Dalai Lama's visa delay to South Africa 'unlawful'
South Africa's government acted unlawfully in failing to give the Dalai Lama a visa in time for a planned visit last year, a court has ruled.
Tibet's spiritual leader was forced to cancel plans to attend Archbishop Desmond Tutu's 80th birthday celebrations in October 2011.
The Supreme Court of Appeal said the former home affairs minister had "unreasonably delayed her decision".
The government denied it had bowed to pressure from China to block the trip.
In response to the ruling, Archbishop Tutu's office said it as a "credit to South Africa's judicial system" and he looked forward to inviting the Dalai Lama to South Africa for his 90th birthday.Stalling tactics
End Quote Mangosuthu Buthelezi Inkatha Freedom Party
We are inviting the Dalai Lama to come to South Africa as soon as it is convenient to him, and we look forward to having him in our midst again to share with him the bond of peace, love and enlightenment”
The Supreme Court of Appeal was hearing an appeal application by two opposition parties - the Inkatha Freedom Party (IFP) and the Congress of the People (Cope) - about the issue.
Earlier, the Western Cape High Court had dismissed the case, the South Africa Press Association reports.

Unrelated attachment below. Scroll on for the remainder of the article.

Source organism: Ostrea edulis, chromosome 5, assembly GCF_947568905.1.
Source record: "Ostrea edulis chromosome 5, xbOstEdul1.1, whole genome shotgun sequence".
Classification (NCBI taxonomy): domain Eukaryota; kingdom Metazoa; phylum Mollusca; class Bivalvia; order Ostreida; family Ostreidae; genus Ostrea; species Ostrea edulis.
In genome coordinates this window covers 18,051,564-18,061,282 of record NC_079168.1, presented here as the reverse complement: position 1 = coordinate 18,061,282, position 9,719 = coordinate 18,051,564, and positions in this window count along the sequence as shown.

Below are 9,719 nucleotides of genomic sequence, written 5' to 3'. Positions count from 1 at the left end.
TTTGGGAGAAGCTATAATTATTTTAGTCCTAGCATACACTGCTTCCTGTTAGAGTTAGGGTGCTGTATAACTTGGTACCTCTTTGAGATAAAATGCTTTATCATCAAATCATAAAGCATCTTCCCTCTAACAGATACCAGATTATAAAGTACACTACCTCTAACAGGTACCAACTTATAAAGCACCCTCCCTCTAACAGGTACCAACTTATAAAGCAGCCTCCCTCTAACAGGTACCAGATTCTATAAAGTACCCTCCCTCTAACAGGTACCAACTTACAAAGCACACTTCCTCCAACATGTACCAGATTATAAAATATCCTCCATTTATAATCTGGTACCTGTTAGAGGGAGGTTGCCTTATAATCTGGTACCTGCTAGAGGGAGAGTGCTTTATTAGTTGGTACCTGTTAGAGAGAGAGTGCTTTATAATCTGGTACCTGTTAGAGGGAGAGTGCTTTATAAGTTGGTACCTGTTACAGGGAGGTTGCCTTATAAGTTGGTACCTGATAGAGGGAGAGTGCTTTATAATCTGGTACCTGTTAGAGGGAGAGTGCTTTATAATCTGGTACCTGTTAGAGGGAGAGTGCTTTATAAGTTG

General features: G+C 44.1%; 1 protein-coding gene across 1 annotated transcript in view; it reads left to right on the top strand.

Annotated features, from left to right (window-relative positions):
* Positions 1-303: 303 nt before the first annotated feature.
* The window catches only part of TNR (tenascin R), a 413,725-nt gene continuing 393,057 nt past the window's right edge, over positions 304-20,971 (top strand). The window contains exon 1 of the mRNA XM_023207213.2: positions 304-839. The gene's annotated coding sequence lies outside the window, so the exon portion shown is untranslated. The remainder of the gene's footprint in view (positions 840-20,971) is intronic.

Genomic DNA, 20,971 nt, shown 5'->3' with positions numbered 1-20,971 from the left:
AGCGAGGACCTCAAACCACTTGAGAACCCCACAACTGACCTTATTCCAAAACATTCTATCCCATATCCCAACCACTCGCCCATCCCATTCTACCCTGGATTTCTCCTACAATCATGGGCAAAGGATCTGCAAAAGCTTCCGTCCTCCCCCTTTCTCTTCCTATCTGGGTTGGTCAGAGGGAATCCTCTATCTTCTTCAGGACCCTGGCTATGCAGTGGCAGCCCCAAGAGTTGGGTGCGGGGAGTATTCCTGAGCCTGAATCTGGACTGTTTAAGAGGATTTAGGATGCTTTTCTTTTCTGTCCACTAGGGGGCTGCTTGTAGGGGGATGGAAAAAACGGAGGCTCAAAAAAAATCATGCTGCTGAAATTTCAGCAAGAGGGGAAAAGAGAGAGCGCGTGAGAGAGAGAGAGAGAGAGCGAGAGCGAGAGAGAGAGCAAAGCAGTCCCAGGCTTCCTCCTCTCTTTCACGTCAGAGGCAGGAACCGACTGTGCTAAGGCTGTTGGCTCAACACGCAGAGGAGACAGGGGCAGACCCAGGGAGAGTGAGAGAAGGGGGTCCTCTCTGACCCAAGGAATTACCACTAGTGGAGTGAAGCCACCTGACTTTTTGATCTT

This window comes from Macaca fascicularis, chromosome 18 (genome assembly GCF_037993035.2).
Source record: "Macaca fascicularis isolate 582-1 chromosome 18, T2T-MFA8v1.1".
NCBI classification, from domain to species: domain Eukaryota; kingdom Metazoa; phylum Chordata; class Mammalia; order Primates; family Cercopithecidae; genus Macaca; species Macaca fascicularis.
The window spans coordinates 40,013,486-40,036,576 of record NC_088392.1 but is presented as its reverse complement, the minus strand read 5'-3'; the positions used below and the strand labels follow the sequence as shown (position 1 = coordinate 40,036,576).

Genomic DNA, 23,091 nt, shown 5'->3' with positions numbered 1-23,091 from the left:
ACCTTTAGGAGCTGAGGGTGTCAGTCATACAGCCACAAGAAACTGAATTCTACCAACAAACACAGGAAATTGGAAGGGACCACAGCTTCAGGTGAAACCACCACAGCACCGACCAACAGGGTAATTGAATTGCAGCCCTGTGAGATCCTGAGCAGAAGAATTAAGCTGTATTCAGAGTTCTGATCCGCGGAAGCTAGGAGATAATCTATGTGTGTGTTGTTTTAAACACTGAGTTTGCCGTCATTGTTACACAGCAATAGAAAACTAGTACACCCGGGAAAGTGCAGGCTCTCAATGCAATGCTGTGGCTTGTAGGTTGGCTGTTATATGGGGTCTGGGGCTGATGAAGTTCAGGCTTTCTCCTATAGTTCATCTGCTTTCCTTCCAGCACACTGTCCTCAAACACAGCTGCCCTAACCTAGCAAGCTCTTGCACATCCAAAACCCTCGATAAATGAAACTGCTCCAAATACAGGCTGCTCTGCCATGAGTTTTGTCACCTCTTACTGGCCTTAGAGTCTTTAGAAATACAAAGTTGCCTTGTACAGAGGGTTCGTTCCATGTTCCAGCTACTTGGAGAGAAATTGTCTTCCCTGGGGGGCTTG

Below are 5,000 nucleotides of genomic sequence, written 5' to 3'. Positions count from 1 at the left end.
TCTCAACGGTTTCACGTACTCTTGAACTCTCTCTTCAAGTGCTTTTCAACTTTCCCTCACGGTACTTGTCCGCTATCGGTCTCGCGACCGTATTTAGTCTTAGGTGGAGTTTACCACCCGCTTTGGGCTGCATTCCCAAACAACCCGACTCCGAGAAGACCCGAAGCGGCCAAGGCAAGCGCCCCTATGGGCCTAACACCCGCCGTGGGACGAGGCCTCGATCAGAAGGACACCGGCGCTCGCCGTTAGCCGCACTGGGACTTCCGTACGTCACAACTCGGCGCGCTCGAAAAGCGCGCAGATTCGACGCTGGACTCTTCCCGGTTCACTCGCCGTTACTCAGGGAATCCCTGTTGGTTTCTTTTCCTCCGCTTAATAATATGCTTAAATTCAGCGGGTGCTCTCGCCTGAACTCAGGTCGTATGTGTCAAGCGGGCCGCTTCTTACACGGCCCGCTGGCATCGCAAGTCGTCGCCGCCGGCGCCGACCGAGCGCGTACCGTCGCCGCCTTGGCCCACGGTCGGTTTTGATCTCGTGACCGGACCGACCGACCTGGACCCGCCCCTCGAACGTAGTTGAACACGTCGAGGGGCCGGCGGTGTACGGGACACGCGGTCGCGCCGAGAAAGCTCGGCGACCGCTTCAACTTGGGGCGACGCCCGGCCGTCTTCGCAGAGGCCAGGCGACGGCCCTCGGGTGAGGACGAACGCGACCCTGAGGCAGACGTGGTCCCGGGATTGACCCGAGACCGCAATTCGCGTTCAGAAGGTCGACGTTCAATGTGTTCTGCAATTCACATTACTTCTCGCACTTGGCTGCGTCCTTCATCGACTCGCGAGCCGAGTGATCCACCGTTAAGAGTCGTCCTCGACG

Archbishop Tutu was furious about the visa delay for his fellow Nobel Peace Prize winner and accused the government of behaving "worse than the apartheid government".
According to the AFP news agency, the Supreme Court of Appeal found no evidence that the government had actually made a decision not to grant a visa, but did detect stalling tactics.
"What is justified by the evidence is an inference that the matter was deliberately delayed so as to avoid a decision," the news agency quotes the judgment as saying.
The court said that former Home Affairs Minister Nkosazana Dlamini-Zuma "was not entitled to deliberately procrastinate", South Africa's City Press newspaper reports.
Ms Dlamini-Zuma, who is President Jacob Zuma's ex-wife, now heads the Africa Union.
The Home Affairs Department said it respected the ruling of the Supreme Court, but would study the reasoning for the judgement before responding.
China sees the India-based Nobel Peace laureate, who campaigns for the rights of the Tibetan people, as a dangerous separatist leader.
It has pushed for his international isolation, urging governments not to meet him.
The Dalai Lama visited South Africa in 1996, meeting then-President Nelson Mandela, but he was prevented from attending a peace conference for Nobel laureates in 2009 as the government said his visit would distract from preparations for the 2010 World Cup.
IFP leader Mangosuthu Buthelezi said the judgement revealed the government had lost its "principles, moral direction and moral legitimacy" over the issue.
"We are inviting the Dalai Lama to come to South Africa as soon as it is convenient to him, and we look forward to having him in our midst again to share with him the bond of peace, love and enlightenment," he said in a statement.
Last year, the Dalai Lama eventually delivered a lecture at Archbishop Tutu's birthday celebrations via a video link.